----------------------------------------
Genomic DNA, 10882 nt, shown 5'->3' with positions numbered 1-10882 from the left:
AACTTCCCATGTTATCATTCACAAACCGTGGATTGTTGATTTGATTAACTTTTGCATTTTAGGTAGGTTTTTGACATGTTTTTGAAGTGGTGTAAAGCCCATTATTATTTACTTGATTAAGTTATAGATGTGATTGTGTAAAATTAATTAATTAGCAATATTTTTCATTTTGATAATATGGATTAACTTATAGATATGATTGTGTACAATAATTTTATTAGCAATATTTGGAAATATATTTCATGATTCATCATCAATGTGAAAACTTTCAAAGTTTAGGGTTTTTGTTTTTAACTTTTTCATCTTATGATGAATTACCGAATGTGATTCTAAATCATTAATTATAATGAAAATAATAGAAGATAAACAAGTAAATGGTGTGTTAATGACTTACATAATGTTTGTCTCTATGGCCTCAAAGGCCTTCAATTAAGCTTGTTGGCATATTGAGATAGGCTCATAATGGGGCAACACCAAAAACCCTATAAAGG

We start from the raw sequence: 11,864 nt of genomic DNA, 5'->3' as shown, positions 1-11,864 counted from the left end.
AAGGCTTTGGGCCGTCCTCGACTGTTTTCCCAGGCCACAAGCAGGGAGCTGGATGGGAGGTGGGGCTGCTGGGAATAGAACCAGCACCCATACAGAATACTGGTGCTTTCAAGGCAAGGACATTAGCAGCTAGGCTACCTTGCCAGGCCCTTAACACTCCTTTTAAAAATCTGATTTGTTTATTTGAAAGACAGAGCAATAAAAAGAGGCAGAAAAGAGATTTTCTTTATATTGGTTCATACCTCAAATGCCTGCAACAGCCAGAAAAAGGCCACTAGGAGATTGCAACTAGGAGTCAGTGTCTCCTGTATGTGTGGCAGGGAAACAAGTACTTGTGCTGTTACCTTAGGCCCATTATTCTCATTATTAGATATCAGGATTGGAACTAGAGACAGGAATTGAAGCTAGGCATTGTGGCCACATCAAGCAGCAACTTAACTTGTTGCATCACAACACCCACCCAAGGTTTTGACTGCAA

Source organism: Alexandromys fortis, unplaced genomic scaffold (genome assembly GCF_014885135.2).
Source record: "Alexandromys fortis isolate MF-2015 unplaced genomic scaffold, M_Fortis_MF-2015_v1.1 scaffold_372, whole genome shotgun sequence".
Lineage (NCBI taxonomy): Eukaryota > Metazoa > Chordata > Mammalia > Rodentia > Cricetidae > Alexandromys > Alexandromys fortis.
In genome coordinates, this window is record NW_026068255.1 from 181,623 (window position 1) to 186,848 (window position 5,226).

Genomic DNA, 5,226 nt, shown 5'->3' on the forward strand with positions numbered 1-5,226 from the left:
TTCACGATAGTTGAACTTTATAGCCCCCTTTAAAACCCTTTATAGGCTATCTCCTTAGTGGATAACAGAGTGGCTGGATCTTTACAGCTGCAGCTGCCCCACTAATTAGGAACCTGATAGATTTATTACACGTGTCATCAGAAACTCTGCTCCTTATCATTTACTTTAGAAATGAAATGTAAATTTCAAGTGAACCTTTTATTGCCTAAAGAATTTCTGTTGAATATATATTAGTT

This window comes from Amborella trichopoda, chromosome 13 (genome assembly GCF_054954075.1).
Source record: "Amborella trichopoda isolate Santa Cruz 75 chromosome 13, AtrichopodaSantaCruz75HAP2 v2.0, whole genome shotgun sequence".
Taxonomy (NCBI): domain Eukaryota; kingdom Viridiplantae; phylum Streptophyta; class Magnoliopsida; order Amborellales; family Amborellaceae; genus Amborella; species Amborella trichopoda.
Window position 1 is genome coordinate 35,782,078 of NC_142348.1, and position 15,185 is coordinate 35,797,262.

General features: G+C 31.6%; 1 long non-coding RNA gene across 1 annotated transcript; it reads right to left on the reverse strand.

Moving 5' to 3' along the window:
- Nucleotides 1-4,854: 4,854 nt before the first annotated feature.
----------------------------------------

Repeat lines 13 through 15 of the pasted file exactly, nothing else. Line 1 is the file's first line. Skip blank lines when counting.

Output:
Taxonomy (NCBI): domain Eukaryota; kingdom Viridiplantae; phylum Streptophyta; class Magnoliopsida; order Amborellales; family Amborellaceae; genus Amborella; species Amborella trichopoda.
Window position 1 is genome coordinate 35,782,078 of NC_142348.1, and position 15,185 is coordinate 35,797,262.

General features: G+C 31.6%; 1 long non-coding RNA gene across 1 annotated transcript; it reads right to left on the reverse strand.